Embodiment 4

In a fourth embodiment of the invention, which may be the same as the first, second or third embodiment save as described below, an adjustable plate element 40 is introduced to enable optimum filling of the entrance face of the integrator 17 for different settings of the zoom-axicon 15, 16. FIG. 8 shows a part of the illumination system of the fourth embodiment, while FIGS. 9A, 9B, 10A, 10B and 10C are used to illustrate the effect of the adjustable plate element 40.

As shown in FIG. 8, the adjustable plate element 40 is placed between the diffractive optical element 18 and coupling optics 18 b (which are used to couple the output of the zoom-axicon 15, 16 into the quartz rod 17) close to the focal plane of the diffractive optical element. The adjustable plate element 40 comprises two substantially transparent plates 41, 42 shown in FIG. 9B, which may be made of, for example, quartz. The opposing faces 41 a, 42 a of the plates 41 and 42 have complementary sinusoidal profiles. The gap 43 between the two faces is small, so that rays leaving the surface 41 a of the first plate 41 enter the second surface 42 a of the second plate 42 with negligible displacement in a direction perpendicular to the direction of propagation of the radiation.

The rays will be refracted at the surfaces 41 a and 42 a. This is shown in FIG. 9B where it will be seen that the effect of the adjustable plate element is to shift the focal point as compared to the position without the adjustable plate element 40, shown in FIG. 9A. It should be noted that only parts of the adjustable plate have the effect of a positive lens, for which reason the adjustable plate element is placed near the focal plane of the second diffractive optical element 18 so that the parts of the adjustable plate that have the effect of a negative lens are not used.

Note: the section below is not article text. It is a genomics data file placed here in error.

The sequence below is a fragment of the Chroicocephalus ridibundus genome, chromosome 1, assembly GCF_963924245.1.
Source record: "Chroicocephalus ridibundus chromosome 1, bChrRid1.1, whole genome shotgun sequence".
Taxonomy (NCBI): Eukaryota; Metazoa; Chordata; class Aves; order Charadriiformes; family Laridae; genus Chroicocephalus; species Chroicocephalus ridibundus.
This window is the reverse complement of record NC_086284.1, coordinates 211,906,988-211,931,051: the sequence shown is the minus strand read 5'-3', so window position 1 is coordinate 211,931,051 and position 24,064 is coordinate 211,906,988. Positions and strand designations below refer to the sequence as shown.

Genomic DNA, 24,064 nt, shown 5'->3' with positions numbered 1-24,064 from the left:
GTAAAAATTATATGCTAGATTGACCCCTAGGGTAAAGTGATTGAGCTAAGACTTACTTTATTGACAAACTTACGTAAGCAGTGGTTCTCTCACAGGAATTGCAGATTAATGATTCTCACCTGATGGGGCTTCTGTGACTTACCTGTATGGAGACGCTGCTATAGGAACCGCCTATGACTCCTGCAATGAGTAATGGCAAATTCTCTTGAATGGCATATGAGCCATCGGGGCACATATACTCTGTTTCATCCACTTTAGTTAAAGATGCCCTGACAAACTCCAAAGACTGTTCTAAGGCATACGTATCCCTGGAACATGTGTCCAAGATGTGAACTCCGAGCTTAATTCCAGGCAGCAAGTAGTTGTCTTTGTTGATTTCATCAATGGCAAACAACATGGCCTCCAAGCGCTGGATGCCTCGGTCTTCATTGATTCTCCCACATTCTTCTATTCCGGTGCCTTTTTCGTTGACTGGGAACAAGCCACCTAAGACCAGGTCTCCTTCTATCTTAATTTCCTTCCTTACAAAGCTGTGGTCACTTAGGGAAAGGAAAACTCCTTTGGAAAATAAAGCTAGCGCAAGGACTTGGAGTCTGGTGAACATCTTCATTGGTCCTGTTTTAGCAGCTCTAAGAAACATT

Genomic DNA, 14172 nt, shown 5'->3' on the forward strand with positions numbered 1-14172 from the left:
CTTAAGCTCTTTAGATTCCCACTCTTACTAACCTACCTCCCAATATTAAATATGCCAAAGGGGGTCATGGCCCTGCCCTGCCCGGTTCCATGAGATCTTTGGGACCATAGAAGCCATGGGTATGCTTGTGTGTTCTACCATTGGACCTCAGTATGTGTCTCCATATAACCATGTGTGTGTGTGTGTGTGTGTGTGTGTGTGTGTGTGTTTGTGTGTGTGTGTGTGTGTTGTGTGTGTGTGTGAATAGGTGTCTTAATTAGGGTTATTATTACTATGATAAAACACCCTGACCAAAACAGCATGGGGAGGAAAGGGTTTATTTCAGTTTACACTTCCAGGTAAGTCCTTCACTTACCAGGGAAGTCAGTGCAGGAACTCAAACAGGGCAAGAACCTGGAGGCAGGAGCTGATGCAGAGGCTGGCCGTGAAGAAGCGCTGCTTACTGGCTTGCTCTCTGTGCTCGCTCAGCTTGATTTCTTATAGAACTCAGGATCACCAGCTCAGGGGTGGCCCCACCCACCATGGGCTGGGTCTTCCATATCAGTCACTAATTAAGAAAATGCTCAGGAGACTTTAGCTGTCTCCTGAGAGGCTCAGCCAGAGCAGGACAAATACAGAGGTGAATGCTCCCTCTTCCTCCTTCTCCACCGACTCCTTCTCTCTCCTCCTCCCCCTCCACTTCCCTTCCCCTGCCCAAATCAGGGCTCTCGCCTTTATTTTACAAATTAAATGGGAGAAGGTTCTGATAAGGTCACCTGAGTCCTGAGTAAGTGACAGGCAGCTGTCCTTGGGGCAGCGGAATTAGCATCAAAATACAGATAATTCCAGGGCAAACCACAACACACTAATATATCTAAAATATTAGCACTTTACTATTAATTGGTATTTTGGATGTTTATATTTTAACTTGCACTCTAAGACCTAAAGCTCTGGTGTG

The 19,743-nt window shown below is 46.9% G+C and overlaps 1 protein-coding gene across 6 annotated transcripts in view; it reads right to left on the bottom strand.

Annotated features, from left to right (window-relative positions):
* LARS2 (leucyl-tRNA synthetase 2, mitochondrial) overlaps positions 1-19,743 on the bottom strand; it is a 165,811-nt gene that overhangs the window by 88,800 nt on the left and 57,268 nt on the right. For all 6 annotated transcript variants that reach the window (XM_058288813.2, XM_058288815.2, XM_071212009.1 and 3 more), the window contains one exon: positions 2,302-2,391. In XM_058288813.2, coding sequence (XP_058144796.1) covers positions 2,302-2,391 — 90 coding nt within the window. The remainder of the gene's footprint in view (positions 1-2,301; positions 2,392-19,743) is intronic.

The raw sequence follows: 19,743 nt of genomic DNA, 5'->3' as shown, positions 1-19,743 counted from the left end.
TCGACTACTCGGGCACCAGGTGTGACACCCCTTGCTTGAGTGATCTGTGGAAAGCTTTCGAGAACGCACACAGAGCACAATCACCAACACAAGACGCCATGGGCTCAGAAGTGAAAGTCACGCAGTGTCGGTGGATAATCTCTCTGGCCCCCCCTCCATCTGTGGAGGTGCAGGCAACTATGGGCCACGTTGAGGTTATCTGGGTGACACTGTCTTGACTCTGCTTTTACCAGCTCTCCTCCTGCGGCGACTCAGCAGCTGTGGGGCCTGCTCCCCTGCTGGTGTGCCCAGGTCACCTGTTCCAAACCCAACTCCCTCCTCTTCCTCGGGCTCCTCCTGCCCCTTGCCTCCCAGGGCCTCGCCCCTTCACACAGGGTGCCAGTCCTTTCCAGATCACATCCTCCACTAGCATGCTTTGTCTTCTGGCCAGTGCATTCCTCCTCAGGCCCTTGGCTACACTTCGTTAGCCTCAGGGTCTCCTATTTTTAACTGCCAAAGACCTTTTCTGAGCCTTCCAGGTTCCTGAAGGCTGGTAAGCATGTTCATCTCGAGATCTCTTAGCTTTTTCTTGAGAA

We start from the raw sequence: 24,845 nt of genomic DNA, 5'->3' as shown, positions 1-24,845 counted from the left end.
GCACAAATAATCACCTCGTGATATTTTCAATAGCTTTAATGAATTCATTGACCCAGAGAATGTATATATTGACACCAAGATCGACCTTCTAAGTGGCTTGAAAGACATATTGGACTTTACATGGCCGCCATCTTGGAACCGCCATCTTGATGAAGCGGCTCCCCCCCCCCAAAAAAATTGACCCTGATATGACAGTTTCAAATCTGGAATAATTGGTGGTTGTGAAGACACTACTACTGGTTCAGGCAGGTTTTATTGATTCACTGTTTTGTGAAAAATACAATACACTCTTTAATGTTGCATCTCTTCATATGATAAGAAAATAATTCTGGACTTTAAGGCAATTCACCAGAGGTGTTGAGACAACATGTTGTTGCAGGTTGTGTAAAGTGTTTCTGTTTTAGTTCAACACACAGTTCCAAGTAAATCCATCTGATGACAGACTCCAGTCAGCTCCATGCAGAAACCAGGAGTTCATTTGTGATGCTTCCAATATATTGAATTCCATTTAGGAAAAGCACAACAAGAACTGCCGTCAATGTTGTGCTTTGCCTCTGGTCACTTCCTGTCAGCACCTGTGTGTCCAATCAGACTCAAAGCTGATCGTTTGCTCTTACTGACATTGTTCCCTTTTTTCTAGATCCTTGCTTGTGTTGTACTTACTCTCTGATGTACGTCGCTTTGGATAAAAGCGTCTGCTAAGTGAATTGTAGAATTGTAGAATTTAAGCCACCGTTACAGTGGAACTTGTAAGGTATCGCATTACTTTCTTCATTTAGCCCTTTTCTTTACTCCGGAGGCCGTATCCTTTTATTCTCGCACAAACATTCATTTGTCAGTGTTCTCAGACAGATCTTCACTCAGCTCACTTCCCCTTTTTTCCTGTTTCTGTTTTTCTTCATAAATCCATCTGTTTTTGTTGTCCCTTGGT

Whether the refractions at the two surfaces of the adjustable plate element add or cancel depends on the relative positions of the two plates 41, 42 along a “horizontal” direction substantially perpendicular to the direction of propagation of the projection beam. As shown in FIG. 10A, if the plates 41, 42 are aligned, the two refractions act in the same sense and combine so that the plate has maximum effect. As shown in FIG. 10B, if the plates 41, 42 are misaligned by half a period the refractions cancel, leaving the projection beam essentially unaffected. FIG. 10C shows the intermediate position whereby the plates are misaligned by less than half a period and so have a lesser converging effect. Note that in FIGS. 10A, 10B and 10C, the rays incident on the adjustable plate element are shown as being parallel and the refractive effects are exaggerated for clarity.